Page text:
I think the majority of us want to see positive action against the 'glass ceiling' for women in the corporate world. It's about time sensible people ran our big corporations. However, we have an equally divisive 'glass floor' for men, which is not recognised, and yet it is causing just as much damage.
My colleague Jess and I were in the pub talking to Michelle, our head of communications. It was her leaving do and many of the senior managers were there. Needless to say, enthusiasm was compulsory. She was being prompted to our New York office and we were learning about her move. It was a long winded tale of logistics and house-hunting, but we listened attentively.
Earlier this year I decided to change my life forever. On 30th January 2014 I made my way down to Dorset to attend the funeral of my Grandmother May... her passing reminded me of two facts: life is too short not to grasp every opportunity and life is far too long to regret the big choices you didn't make.
The common belief that if you do a good job your clients will refer you is misplaced. People are far more likely to share bad news than good. Do a good job and you are delivering on expectations. That doesn't give people a story. Dip below expectations and they will want to tell everyone, to warn them off.
Successful change requires trust. If you can prove to your boss that flexi-working will enable you to be equally, if not more productive, then not only is it possible to have her support you in a new way of working, but you can also inspire others to follow your lead and become a catalyst for much-needed corporate change.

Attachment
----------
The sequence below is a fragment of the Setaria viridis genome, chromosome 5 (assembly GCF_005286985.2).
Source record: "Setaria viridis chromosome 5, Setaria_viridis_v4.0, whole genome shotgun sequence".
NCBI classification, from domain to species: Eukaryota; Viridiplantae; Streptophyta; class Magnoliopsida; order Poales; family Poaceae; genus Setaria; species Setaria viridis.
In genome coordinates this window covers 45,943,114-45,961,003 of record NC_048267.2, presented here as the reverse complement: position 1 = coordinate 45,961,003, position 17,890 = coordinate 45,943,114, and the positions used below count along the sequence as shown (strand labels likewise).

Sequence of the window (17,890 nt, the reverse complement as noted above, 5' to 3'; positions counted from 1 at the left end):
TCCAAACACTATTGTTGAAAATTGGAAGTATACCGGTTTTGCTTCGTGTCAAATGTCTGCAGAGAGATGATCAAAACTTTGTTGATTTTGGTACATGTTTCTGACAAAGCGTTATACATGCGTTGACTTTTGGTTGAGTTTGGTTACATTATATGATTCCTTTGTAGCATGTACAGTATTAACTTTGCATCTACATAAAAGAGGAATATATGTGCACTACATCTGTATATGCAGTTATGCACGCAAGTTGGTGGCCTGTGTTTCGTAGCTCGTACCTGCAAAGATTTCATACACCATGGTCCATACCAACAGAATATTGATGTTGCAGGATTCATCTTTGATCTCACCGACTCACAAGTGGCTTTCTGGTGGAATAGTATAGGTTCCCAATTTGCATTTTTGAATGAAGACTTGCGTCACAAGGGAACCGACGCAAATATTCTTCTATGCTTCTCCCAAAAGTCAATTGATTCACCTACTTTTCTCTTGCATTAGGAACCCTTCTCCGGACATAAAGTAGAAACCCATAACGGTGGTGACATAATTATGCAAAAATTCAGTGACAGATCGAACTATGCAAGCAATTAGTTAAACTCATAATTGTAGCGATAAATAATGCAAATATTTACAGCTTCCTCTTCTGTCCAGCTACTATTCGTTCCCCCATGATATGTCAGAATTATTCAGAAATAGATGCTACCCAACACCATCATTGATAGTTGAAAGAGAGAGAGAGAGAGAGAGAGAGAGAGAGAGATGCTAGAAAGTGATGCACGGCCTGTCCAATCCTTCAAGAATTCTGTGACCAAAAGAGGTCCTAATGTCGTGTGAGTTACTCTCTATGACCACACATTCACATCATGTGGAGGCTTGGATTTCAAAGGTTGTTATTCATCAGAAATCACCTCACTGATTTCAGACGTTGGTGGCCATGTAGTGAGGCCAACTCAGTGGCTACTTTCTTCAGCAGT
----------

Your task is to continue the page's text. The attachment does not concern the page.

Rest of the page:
On Sunday, The Huffington Post UK turned three. To mark this occasion, the front page carried the three best bits of advice business leaders have ever been given in the pursuit of success. In the same vein, then, I'm sharing the three tips I've distilled from my twenty years working in the advertising and marketing industry...
The General Election is just 10 months away. But the focus of its debate is a generational challenge to share the benefits of growth, in an environment of ongoing reductions in public spending. The good news is that the current squeeze in living standards is not inevitable and there are choices we make to reach a different outcome.
Outlaw zero hours contracts and instead ensure that any individual entering a work contract is given a legal guarantee of the number of the minimum number of hours they should be required to work. It might increase the costs for corporations and may in the short term lead to a rise in unemployment, but if the economy is growing as fabulously as George Osborne announces, then the number of jobs should increase to combat this problem.
The corporate world is full of pedants and vipers - passive-aggressive and prickly in their ambitions - it is nonetheless where I feel most comfortable. Office work is the least painful work I know. I am useless at anything that requires physical dexterity. In my younger years I worked on building sites but I had no aptitude for it - for me 'graft' means typing quickly...